City of Tyler addresses consent decree with CIPP, rehabilitation and manhole replacement
In 2017, the Environmental Protection Agency (EPA) finalized a 10-year consent decree with the city of Tyler. The consent decree requires Tyler Water Utilities to develop and implement a capacity, management, operation and maintenance program for the city’s wastewater system to reduce sanitary sewer system overflows.
Following a comprehensive condition assessment and prioritization analysis, the city hired Lockwood, Andrews & Newnam Inc. (LAN), a national, planning, engineering, and program management firm, to provide engineering services for Group 1 of the consent decree. Other sub-consultant firms that partnered with LAN included Garver, who provided design support for two construction packages, and Adams Engineers & Development Consultants, who provided field support throughout the work and design support for one package. Adams Engineers also provided construction inspection for all packages.
The 10-year consent decree required the condition assessment and rehabilitation of 690 miles of sewer mains and 11,000 manholes in the city’s sewer system. Group 1 work included the rehabilitation or replacement of approximately 900 manholes and more than 40,000 linear feet of wastewater mains. The proposed rehabilitation methods included:
- Manhole Rehabilitation: 897
- Cured-In-Place-Pipe (CIPP) Rehabilitation: 5,787 linear feet
- Pipe Bursting Rehabilitation: 35,752 linear feet
- Open Cut Replacement: 4,583 linear feet
- Point Repairs: 164 (14,690 +/- linear feet of pipe)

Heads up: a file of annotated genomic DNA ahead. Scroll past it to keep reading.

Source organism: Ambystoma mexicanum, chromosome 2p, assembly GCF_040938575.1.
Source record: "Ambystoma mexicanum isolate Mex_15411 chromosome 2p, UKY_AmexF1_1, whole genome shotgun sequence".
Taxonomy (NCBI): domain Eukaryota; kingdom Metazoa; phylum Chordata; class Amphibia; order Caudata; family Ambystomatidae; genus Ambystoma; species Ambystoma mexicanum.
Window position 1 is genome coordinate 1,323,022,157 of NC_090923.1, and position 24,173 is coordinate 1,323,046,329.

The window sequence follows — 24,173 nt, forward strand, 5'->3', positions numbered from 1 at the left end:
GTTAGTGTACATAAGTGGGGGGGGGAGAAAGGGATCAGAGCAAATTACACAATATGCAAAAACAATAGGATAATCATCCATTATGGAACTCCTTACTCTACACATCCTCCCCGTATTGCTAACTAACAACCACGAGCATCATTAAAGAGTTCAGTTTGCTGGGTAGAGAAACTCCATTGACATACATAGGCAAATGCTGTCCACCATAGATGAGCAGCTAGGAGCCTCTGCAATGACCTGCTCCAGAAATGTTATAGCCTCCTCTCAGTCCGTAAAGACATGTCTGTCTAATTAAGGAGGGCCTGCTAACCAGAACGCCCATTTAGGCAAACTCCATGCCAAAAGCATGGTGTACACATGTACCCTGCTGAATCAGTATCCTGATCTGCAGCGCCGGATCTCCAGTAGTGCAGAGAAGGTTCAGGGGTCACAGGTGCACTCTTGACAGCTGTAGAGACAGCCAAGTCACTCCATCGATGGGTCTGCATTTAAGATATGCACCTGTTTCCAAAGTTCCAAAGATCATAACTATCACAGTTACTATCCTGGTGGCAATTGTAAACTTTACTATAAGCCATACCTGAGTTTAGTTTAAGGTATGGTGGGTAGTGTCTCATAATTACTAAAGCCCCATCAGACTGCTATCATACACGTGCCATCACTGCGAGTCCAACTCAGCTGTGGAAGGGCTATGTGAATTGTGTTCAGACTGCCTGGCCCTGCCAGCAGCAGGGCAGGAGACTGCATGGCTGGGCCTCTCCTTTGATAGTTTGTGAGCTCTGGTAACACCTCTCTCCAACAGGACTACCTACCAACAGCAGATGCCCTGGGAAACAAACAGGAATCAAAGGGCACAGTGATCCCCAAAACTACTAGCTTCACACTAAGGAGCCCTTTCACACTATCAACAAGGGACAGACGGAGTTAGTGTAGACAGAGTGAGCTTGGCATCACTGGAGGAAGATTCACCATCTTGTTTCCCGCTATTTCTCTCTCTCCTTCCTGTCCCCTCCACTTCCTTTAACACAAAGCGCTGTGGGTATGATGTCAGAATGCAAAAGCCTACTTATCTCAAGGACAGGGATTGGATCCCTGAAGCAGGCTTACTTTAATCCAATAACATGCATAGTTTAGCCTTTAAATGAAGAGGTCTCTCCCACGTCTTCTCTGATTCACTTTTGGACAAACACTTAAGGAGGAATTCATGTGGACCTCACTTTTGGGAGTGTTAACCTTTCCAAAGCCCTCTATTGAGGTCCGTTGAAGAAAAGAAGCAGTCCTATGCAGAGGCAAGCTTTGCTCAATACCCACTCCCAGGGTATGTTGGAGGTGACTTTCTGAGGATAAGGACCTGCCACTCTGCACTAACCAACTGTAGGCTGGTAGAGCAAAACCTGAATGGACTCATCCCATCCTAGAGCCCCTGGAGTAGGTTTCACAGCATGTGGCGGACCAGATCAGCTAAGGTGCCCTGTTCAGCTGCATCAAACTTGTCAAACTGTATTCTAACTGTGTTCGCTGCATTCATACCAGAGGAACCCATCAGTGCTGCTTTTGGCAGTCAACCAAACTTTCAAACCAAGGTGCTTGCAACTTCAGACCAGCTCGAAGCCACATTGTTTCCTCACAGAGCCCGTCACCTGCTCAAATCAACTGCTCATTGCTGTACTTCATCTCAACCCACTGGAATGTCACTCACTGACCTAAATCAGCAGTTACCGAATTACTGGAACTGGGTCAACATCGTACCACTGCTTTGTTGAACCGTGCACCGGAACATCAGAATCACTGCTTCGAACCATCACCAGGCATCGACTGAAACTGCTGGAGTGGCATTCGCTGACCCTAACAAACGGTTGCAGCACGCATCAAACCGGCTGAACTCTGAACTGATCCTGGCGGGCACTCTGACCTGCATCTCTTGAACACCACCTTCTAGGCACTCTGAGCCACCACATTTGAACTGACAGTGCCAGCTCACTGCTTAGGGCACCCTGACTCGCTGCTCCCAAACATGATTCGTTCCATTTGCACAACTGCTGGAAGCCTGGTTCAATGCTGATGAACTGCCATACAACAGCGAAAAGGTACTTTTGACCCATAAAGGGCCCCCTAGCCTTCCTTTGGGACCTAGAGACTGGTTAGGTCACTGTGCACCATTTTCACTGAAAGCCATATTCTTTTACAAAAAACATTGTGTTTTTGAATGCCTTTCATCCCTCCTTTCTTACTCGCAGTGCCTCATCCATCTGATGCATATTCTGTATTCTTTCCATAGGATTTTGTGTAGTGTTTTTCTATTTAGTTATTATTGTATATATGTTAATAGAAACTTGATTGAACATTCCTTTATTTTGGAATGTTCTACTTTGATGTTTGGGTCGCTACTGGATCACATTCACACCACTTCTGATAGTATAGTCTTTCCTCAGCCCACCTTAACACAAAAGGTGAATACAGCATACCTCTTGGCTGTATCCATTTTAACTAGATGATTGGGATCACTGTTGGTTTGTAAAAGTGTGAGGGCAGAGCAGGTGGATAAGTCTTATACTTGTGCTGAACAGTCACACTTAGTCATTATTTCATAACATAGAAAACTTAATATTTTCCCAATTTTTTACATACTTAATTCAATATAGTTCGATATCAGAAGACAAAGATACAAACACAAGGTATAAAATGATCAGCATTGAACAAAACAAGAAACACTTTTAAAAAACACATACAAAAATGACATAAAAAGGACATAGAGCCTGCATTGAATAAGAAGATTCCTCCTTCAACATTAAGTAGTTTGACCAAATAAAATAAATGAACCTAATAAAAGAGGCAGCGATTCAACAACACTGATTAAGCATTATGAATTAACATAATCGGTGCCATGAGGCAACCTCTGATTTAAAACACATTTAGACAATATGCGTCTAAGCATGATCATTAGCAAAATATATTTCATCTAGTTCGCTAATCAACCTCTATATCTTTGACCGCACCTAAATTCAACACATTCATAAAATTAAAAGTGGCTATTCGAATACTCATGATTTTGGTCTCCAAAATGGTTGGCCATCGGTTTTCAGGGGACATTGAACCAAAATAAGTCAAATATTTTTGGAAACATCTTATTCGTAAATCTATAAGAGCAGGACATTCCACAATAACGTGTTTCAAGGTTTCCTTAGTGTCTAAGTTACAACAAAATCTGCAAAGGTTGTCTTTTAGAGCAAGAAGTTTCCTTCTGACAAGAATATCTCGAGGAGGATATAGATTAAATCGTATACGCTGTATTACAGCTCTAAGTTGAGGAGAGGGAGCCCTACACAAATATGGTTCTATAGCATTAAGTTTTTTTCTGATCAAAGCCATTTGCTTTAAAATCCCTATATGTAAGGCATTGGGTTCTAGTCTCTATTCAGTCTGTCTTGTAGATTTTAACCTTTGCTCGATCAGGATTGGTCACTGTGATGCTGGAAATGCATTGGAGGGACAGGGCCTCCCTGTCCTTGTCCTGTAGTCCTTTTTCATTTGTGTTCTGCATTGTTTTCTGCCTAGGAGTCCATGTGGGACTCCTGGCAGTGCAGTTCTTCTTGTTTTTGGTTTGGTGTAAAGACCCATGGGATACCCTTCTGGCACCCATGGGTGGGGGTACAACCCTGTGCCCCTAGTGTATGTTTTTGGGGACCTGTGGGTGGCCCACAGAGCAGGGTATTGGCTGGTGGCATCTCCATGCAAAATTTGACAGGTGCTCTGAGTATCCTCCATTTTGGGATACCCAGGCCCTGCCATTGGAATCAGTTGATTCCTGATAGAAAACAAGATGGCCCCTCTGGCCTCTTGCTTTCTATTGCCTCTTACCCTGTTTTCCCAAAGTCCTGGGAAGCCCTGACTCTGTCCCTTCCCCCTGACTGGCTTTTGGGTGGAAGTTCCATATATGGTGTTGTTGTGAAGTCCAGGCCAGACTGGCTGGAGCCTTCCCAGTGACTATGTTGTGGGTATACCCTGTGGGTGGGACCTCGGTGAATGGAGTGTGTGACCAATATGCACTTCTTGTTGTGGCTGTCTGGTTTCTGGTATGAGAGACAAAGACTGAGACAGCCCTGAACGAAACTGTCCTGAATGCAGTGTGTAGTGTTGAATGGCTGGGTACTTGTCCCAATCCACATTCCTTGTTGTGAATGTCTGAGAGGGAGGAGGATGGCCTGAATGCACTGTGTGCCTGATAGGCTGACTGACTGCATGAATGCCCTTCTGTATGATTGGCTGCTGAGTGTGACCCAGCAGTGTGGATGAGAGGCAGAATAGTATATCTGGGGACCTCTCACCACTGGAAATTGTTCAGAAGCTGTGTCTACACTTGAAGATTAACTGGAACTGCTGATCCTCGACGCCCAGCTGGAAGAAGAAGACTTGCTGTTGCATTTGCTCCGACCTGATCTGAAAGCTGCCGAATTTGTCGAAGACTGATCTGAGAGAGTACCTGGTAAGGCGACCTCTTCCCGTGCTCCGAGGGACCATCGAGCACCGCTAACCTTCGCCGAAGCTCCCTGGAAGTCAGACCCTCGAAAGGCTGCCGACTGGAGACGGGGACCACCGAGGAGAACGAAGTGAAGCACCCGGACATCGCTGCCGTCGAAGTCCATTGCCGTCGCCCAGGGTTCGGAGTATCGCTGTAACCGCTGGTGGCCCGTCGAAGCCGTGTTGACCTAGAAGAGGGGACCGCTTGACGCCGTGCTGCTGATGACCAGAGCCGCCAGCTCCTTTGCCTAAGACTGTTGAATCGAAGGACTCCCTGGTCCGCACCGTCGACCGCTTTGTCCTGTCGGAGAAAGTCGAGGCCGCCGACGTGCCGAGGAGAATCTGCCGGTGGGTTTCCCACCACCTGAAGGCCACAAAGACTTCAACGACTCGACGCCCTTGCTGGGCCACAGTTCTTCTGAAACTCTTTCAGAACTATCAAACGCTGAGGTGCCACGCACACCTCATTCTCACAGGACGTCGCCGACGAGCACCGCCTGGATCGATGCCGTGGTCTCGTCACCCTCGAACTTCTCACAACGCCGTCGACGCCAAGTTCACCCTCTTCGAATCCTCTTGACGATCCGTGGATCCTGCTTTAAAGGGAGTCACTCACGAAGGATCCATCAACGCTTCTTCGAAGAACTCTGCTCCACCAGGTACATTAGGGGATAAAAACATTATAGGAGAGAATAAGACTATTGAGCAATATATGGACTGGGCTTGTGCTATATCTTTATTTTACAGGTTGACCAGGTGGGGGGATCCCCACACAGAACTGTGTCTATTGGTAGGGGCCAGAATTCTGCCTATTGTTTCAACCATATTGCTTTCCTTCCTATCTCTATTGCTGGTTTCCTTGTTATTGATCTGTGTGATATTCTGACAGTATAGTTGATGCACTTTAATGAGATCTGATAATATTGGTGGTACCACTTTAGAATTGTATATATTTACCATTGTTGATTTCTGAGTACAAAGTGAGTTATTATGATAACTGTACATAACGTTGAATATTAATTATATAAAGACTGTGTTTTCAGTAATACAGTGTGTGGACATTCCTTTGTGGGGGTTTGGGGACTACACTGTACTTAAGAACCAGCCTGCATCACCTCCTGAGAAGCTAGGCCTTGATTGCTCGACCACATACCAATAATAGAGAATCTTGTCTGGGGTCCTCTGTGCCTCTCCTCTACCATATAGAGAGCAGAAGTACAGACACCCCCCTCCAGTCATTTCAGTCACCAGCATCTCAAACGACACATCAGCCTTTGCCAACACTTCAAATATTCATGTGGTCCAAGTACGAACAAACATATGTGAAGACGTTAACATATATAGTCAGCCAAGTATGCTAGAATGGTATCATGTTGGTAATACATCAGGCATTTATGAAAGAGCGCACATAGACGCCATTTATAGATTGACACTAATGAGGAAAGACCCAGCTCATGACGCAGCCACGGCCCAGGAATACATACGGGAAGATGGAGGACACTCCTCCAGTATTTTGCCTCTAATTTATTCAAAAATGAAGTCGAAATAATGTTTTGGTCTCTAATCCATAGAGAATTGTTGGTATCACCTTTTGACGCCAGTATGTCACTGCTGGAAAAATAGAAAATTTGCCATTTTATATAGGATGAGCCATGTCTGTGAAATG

When design started in fall 2018, the biggest challenge was completing construction of the improvements by December 2020. To achieve this goal, LAN implemented the following creative strategies.
To minimize contractor markup, LAN used a combination of geography and construction technology to create attractive work packages for bidding. If a project is too small, the bidding will be less competitive, typically leading to higher prices. If packages are too large, then the schedule is more dependent on the performance of the contractor to complete the work on time and it can limit the number of potential bidders.
In response, the project team bundled the gravity main rehabilitation by rehabilitation technology or method. Two separate factors led to this decision: location and bidding. Since the pipeline rehabilitation work was limited to two sewer-shed basins, all improvements were relatively close to each other and mobilizing between construction sites prevented massive delays. This allowed the city to minimize the need for a general contractor to subcontract specialized parts of the work (e.g. a technology not performed in-house), resulting in more competitive pricing and a streamlined delivery schedule. Based on these factors, separate construction packages were developed for CIPP, pipe bursting, open cut replacement, and point repairs.